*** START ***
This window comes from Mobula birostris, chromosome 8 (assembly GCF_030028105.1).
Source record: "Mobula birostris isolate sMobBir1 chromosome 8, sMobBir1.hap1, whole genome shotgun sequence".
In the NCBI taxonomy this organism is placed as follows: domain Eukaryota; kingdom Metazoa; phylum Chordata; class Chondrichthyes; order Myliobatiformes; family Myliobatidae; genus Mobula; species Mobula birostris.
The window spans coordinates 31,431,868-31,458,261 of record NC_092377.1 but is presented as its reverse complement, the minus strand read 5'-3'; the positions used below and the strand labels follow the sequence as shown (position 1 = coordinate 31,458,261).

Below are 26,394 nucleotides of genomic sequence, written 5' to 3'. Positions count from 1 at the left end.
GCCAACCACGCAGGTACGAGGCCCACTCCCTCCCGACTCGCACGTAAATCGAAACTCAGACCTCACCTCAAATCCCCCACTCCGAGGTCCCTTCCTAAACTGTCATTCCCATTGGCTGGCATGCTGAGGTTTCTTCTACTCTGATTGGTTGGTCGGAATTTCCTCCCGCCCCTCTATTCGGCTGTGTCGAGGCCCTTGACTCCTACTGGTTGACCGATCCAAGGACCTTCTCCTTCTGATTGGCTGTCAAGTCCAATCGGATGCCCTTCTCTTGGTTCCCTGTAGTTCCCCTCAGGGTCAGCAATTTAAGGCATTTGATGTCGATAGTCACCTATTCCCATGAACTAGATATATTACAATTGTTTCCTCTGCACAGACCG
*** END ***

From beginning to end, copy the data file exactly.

This window comes from Mobula birostris, chromosome 8 (assembly GCF_030028105.1).
Source record: "Mobula birostris isolate sMobBir1 chromosome 8, sMobBir1.hap1, whole genome shotgun sequence".
In the NCBI taxonomy this organism is placed as follows: domain Eukaryota; kingdom Metazoa; phylum Chordata; class Chondrichthyes; order Myliobatiformes; family Myliobatidae; genus Mobula; species Mobula birostris.
The window spans coordinates 31,431,868-31,458,261 of record NC_092377.1 but is presented as its reverse complement, the minus strand read 5'-3'; the positions used below and the strand labels follow the sequence as shown (position 1 = coordinate 31,458,261).

Below are 26,394 nucleotides of genomic sequence, written 5' to 3'. Positions count from 1 at the left end.
GCCAACCACGCAGGTACGAGGCCCACTCCCTCCCGACTCGCACGTAAATCGAAACTCAGACCTCACCTCAAATCCCCCACTCCGAGGTCCCTTCCTAAACTGTCATTCCCATTGGCTGGCATGCTGAGGTTTCTTCTACTCTGATTGGTTGGTCGGAATTTCCTCCCGCCCCTCTATTCGGCTGTGTCGAGGCCCTTGACTCCTACTGGTTGACCGATCCAAGGACCTTCTCCTTCTGATTGGCTGTCAAGTCCAATCGGATGCCCTTCTCTTGGTTCCCTGTAGTTCCCCTCAGGGTCAGCAATTTAAGGCATTTGATGTCGATAGTCACCTATTCCCATGAACTAGATATATTACAATTGTTTCCTCTGCACAGACCG